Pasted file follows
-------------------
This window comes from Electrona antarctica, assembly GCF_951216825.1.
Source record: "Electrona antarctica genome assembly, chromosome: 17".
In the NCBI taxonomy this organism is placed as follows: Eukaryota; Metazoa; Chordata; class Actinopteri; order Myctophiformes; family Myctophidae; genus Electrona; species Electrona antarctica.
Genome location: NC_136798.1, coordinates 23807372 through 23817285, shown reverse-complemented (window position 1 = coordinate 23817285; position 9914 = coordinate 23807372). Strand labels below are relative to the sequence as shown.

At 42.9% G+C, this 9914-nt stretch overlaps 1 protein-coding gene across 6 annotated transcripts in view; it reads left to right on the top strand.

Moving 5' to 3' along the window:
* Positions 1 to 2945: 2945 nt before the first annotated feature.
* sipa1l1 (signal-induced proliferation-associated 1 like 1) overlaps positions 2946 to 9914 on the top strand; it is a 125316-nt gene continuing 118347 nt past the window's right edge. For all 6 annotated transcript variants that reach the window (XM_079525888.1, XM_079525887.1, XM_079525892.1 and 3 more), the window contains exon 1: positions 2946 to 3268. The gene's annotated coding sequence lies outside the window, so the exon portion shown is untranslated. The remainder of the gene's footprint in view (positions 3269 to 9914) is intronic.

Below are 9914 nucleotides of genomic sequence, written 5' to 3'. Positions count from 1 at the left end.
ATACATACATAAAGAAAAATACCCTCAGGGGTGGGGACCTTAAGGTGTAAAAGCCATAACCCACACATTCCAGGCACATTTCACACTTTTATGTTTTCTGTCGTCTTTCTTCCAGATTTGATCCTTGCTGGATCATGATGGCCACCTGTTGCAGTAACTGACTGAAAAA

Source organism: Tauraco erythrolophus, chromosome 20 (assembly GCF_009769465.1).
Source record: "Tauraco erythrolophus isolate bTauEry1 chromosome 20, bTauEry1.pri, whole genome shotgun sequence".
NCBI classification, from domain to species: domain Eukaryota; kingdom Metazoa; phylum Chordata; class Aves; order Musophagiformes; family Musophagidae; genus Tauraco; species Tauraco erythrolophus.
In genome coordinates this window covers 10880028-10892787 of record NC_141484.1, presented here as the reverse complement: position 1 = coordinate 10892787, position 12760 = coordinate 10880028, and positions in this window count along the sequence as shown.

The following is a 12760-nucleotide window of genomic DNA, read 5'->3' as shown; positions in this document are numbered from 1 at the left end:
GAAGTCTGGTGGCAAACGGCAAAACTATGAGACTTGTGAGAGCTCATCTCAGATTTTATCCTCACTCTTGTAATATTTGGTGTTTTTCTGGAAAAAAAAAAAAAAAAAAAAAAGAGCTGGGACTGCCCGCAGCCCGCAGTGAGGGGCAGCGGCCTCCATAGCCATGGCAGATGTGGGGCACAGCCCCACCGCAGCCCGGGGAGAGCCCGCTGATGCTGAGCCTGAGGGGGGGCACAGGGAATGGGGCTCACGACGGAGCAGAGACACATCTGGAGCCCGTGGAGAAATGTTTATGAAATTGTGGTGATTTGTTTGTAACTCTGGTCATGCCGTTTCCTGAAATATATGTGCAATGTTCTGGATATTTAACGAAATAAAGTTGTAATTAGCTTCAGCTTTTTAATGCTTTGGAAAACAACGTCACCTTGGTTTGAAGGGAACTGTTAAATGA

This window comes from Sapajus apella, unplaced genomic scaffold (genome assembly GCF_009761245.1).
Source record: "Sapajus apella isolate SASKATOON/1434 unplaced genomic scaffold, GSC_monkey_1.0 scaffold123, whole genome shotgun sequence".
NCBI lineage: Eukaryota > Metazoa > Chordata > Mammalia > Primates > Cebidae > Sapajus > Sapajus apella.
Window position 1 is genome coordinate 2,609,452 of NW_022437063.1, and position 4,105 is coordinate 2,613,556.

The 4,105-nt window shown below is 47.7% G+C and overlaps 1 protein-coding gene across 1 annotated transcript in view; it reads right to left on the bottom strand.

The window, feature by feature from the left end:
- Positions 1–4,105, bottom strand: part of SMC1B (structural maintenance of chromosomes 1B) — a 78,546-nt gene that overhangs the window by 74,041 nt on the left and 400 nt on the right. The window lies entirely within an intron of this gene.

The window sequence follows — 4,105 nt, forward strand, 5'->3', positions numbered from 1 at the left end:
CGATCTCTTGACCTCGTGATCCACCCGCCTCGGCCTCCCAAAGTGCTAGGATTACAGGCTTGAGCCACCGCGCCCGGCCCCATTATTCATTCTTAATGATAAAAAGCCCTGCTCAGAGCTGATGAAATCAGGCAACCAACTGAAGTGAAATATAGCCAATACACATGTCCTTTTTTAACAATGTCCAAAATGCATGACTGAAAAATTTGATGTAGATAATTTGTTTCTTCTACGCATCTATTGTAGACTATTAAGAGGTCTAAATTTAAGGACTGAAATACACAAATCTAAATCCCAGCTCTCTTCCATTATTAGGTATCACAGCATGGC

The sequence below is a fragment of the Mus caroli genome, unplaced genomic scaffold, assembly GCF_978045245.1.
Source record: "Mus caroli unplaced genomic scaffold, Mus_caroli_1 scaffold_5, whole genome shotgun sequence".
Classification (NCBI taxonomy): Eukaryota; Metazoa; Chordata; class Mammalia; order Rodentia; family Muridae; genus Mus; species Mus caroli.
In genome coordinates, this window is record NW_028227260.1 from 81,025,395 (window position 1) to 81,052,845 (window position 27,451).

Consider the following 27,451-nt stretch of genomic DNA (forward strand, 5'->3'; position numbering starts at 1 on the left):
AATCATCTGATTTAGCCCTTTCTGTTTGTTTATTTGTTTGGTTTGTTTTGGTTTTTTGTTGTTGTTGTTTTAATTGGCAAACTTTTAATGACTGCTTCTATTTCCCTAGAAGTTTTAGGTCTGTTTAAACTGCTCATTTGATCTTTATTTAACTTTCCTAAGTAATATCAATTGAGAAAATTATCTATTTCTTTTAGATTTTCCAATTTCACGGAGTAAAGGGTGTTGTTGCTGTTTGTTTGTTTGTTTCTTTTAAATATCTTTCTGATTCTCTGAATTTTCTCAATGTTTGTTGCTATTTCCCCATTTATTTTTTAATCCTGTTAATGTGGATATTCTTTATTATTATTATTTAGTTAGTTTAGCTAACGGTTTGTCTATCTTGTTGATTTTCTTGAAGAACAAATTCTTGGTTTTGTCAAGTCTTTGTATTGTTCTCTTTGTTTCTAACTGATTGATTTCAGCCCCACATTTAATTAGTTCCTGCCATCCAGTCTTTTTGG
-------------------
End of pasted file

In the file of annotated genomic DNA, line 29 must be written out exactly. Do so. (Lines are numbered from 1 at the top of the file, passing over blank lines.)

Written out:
In genome coordinates, this window is record NW_028227260.1 from 81,025,395 (window position 1) to 81,052,845 (window position 27,451).